Bill Hader hosted Saturday Night live this past week, and, surprisingly, ranked historically low ratings. Despite Hader’s status as an SNL favorite and his new movie, The Skeleton Twins (with fellow SNL favorite Kristen Wiig) out in theaters, even I didn’t watch it. I like Bill Hader, particularly for his bizarre portrayal of Julian Assange.
The one character that seems to resonate most with the zeitgeist is his adorably esoteric nightlife pundit, Stefon. His mannerisms- the face-covered giggle, the sleeve plucking- remind me of my nephew, and his love of surreal entertainment usually cracks me up.
Honestly, I think I’ve been to some of those parties, particularly when Vince was playing with The Absinthe Drinkers. Preponderance of guests with mechanical arms? Check. Improvised jazz theramin? Check. Woman using a live python as a hair ornament? Check. Three witches making out under a giant paper-mache tree? Check.
Two things bother me, though. Hader’s inability to keep from laughing on camera rubs me the wrong way. I don’t find it as endearing as the character. It’s wonderful to be reminded that this is live, and chaos can happen, but it just seems like whoever’s operating the teleprompter is playing a joke on the audience.
The other bothersome thing is when Stefon’s love of the freak-show element becomes the disturbing recurring gag about human machines, which inevitably turn into some kind of riff on dwarf-tossing. If it were a woman being shaken until she says “ask again later,” it’d be rapey; if it were a person of color, it’d be censored. True, Stefon’s descriptions are lavished with variance in ethnicity, gender and age, but a person being used as a machine seems less consensual and more cruel.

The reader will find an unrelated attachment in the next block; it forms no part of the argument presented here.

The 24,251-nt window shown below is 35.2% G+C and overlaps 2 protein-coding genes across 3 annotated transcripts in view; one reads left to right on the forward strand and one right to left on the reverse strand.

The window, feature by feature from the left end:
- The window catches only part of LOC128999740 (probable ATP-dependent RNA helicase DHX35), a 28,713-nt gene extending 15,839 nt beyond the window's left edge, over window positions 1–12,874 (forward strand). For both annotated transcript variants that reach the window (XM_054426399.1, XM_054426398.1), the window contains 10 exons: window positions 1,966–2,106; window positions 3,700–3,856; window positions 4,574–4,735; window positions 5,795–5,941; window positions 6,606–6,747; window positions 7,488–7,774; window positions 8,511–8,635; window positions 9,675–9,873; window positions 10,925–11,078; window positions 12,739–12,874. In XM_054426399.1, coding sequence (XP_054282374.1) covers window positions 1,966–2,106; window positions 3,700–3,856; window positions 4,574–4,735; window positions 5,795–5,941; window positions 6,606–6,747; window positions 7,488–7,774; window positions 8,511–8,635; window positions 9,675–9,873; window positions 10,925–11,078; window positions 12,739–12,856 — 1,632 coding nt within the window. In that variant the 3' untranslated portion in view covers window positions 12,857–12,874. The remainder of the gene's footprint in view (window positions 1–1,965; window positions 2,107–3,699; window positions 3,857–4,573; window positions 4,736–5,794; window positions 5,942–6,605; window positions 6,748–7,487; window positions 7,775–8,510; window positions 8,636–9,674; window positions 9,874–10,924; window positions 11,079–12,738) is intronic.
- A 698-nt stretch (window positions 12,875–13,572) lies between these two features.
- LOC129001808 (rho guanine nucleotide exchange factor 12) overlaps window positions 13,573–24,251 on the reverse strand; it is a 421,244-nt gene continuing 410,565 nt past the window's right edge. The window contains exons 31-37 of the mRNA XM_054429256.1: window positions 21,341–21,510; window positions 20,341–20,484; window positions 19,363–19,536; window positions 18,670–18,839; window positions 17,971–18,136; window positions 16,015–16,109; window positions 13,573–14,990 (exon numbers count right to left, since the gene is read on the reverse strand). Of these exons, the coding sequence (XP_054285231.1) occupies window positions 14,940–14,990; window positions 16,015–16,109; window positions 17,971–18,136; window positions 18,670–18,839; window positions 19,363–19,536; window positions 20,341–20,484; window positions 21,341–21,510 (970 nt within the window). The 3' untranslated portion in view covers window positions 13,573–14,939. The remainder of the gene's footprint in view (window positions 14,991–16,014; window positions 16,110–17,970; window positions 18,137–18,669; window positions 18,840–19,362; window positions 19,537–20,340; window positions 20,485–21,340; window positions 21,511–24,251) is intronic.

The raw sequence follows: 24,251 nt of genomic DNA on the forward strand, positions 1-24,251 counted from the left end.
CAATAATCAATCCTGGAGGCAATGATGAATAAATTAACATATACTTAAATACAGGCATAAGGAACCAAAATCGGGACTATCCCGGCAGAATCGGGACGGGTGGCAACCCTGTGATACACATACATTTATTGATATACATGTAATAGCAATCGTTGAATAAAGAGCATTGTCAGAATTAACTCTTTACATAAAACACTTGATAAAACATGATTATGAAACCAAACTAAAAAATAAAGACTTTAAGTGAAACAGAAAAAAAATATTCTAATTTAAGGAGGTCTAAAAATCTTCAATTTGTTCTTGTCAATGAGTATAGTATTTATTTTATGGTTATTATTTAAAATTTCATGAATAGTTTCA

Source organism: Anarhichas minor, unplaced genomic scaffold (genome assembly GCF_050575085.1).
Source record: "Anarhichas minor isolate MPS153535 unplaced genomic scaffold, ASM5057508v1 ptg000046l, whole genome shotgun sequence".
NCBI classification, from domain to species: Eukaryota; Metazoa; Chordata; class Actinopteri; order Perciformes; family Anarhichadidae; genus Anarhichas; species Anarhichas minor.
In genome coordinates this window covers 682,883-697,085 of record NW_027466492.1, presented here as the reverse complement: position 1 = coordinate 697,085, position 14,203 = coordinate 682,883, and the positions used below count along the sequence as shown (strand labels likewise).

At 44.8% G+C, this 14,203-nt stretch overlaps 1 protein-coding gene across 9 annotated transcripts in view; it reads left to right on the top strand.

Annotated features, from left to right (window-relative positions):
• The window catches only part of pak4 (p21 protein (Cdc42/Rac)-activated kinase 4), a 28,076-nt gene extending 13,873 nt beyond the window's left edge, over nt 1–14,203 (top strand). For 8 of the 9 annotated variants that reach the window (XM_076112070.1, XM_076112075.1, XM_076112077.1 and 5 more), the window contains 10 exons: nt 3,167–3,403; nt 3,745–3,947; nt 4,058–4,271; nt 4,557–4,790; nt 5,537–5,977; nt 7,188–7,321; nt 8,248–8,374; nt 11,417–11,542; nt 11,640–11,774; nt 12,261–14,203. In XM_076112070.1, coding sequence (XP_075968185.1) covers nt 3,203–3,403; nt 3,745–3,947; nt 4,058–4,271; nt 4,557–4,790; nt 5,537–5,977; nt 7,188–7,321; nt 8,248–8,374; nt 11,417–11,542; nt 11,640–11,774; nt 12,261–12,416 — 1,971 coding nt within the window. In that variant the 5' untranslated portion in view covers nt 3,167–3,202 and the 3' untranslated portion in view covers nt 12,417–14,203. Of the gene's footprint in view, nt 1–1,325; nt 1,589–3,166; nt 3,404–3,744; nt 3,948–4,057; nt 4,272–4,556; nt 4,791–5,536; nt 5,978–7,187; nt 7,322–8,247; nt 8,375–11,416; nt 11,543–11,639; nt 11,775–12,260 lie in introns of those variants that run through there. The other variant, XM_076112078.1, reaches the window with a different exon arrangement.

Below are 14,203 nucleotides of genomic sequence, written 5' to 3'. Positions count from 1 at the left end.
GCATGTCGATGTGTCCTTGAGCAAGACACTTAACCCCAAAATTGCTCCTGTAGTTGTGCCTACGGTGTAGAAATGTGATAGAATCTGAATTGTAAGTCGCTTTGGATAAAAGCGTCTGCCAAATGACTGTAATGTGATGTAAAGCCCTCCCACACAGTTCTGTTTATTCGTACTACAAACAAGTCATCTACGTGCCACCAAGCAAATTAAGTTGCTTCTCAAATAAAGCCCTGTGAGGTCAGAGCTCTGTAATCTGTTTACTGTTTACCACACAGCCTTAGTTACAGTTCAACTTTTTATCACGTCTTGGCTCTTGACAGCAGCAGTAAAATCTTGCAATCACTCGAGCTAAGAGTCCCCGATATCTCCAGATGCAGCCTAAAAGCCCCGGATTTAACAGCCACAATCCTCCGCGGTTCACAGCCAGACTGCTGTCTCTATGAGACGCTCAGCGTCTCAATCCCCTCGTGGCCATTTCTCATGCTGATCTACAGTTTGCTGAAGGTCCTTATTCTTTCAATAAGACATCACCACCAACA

Peter Dinklage has appeared on SNL’s Weekend Update, as a Drunk Uncle, and he was no stranger to cruel humor. It’s surprising that SNL’s writers would continue to make the human machine joke, if the popular, award-winning and really fucking smart Dinklage is a friend of the show. What I’d really, really, really love to see, is for Stefon to get started on one of his explanations of human traffic cones/fire hydrants/boom boxes/suitcases/kites/piñatas/Magic 8 balls/whatever, and have Dinklage slowly, deliberately, roll up right next to him, just out of his line of sight.
I mean, come on, writers. If you’re going to do rough comedy, do it in an interesting way.